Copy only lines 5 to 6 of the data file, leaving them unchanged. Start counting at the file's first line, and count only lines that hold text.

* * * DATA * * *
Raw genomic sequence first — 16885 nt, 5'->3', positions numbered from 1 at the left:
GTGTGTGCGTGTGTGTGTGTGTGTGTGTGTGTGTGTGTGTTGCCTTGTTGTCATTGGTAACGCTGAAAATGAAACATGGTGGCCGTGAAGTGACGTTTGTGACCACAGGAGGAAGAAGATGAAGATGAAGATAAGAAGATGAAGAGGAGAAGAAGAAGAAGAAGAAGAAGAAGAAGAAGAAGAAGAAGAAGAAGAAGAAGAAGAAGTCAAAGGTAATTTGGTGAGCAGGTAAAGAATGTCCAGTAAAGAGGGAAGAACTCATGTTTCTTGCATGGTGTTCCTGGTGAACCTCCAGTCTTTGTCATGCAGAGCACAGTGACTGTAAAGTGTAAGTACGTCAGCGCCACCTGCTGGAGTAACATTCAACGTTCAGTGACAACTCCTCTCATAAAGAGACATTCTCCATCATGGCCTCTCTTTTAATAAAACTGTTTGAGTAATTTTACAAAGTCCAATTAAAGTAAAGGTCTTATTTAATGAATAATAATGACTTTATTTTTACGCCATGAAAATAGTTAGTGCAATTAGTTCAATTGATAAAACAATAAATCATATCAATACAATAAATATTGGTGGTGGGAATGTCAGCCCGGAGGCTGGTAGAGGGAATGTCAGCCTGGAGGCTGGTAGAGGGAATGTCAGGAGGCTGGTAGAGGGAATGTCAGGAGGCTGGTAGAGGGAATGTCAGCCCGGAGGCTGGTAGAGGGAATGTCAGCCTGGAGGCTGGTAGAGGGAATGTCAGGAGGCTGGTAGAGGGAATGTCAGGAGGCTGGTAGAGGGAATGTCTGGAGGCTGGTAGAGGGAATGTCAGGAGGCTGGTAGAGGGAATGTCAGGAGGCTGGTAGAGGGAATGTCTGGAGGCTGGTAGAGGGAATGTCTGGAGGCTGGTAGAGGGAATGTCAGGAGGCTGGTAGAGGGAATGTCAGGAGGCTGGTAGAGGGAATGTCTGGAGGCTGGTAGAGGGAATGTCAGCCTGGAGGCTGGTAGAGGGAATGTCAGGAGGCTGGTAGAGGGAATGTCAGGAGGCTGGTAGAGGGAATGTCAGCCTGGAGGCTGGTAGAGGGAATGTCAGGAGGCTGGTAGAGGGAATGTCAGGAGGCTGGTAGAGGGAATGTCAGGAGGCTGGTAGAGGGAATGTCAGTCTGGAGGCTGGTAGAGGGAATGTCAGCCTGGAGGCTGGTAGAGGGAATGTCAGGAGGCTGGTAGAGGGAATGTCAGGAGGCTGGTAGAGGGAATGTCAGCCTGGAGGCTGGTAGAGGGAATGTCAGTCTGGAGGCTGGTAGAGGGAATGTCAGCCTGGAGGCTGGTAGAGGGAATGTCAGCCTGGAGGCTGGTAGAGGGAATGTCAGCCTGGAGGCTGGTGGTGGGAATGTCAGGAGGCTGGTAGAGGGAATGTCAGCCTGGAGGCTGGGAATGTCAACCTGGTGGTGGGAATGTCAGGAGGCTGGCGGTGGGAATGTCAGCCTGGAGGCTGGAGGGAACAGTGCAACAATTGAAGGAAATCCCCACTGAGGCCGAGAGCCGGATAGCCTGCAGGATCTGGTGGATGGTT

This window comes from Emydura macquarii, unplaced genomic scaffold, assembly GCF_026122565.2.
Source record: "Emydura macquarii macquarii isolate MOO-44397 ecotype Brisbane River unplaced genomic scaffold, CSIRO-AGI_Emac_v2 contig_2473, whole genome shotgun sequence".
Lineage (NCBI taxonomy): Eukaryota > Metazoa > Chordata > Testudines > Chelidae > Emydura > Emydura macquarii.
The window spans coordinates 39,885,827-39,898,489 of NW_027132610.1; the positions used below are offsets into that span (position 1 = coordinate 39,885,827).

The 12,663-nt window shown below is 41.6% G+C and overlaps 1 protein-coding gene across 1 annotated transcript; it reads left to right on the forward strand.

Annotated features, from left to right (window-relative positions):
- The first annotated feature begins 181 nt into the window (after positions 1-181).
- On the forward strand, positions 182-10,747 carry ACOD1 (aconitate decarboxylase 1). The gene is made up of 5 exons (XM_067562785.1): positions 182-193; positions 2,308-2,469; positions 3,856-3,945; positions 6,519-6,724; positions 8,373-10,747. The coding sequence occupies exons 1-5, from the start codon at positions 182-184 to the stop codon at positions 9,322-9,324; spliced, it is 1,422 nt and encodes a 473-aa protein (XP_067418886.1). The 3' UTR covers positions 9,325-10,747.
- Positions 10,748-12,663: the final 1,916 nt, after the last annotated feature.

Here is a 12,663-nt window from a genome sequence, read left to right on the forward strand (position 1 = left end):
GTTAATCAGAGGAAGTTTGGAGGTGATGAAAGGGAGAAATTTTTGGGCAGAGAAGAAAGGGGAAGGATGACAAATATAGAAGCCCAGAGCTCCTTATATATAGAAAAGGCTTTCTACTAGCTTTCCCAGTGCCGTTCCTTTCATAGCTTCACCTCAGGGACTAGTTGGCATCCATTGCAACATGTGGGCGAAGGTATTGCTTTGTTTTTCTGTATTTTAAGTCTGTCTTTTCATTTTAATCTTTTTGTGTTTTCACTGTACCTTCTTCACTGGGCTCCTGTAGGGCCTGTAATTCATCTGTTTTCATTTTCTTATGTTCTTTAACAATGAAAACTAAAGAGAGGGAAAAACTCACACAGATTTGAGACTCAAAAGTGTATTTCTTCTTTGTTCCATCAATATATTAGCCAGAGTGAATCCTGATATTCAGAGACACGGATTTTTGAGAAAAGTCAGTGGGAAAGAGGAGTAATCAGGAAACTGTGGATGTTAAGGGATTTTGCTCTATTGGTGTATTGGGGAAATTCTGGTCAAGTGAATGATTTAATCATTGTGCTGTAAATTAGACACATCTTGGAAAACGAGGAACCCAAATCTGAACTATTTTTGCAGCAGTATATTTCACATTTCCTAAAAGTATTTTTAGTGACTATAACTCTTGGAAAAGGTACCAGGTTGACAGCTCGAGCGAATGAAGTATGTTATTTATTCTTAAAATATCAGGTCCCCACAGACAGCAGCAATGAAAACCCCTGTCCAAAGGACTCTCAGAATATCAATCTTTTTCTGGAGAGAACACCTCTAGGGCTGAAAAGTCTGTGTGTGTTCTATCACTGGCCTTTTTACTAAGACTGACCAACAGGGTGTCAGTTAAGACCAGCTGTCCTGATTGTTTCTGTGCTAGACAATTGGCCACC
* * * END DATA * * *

Lineage (NCBI taxonomy): Eukaryota > Metazoa > Chordata > Testudines > Chelidae > Emydura > Emydura macquarii.
The window spans coordinates 39,885,827-39,898,489 of NW_027132610.1; the positions used below are offsets into that span (position 1 = coordinate 39,885,827).